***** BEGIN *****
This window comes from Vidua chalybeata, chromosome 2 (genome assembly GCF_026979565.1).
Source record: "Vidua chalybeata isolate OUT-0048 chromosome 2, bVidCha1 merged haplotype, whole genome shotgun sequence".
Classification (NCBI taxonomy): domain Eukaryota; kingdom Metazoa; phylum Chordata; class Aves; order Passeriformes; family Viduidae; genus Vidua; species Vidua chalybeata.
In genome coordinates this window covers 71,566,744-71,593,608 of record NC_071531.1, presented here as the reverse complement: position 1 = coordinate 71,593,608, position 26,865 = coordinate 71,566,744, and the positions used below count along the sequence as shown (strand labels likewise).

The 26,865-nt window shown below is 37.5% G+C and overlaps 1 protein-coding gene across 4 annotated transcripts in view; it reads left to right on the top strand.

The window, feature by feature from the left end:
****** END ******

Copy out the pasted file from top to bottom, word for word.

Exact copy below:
This window comes from Vidua chalybeata, chromosome 2 (genome assembly GCF_026979565.1).
Source record: "Vidua chalybeata isolate OUT-0048 chromosome 2, bVidCha1 merged haplotype, whole genome shotgun sequence".
Classification (NCBI taxonomy): domain Eukaryota; kingdom Metazoa; phylum Chordata; class Aves; order Passeriformes; family Viduidae; genus Vidua; species Vidua chalybeata.
In genome coordinates this window covers 71,566,744-71,593,608 of record NC_071531.1, presented here as the reverse complement: position 1 = coordinate 71,593,608, position 26,865 = coordinate 71,566,744, and the positions used below count along the sequence as shown (strand labels likewise).

The 26,865-nt window shown below is 37.5% G+C and overlaps 1 protein-coding gene across 4 annotated transcripts in view; it reads left to right on the top strand.

The window, feature by feature from the left end: